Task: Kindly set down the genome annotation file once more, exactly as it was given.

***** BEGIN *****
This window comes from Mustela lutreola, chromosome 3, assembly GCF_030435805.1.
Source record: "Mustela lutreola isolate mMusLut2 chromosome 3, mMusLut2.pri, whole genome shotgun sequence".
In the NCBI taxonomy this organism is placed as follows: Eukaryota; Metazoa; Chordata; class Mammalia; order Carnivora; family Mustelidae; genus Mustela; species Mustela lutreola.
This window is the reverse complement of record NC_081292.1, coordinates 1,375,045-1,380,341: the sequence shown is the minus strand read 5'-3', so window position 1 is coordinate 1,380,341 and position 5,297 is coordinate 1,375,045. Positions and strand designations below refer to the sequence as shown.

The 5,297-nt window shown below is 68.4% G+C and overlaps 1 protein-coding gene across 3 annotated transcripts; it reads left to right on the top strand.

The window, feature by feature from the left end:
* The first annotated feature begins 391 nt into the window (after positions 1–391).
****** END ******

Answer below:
This window comes from Mustela lutreola, chromosome 3, assembly GCF_030435805.1.
Source record: "Mustela lutreola isolate mMusLut2 chromosome 3, mMusLut2.pri, whole genome shotgun sequence".
In the NCBI taxonomy this organism is placed as follows: Eukaryota; Metazoa; Chordata; class Mammalia; order Carnivora; family Mustelidae; genus Mustela; species Mustela lutreola.
This window is the reverse complement of record NC_081292.1, coordinates 1,375,045-1,380,341: the sequence shown is the minus strand read 5'-3', so window position 1 is coordinate 1,380,341 and position 5,297 is coordinate 1,375,045. Positions and strand designations below refer to the sequence as shown.

The 5,297-nt window shown below is 68.4% G+C and overlaps 1 protein-coding gene across 3 annotated transcripts; it reads left to right on the top strand.

The window, feature by feature from the left end:
* The first annotated feature begins 391 nt into the window (after positions 1–391).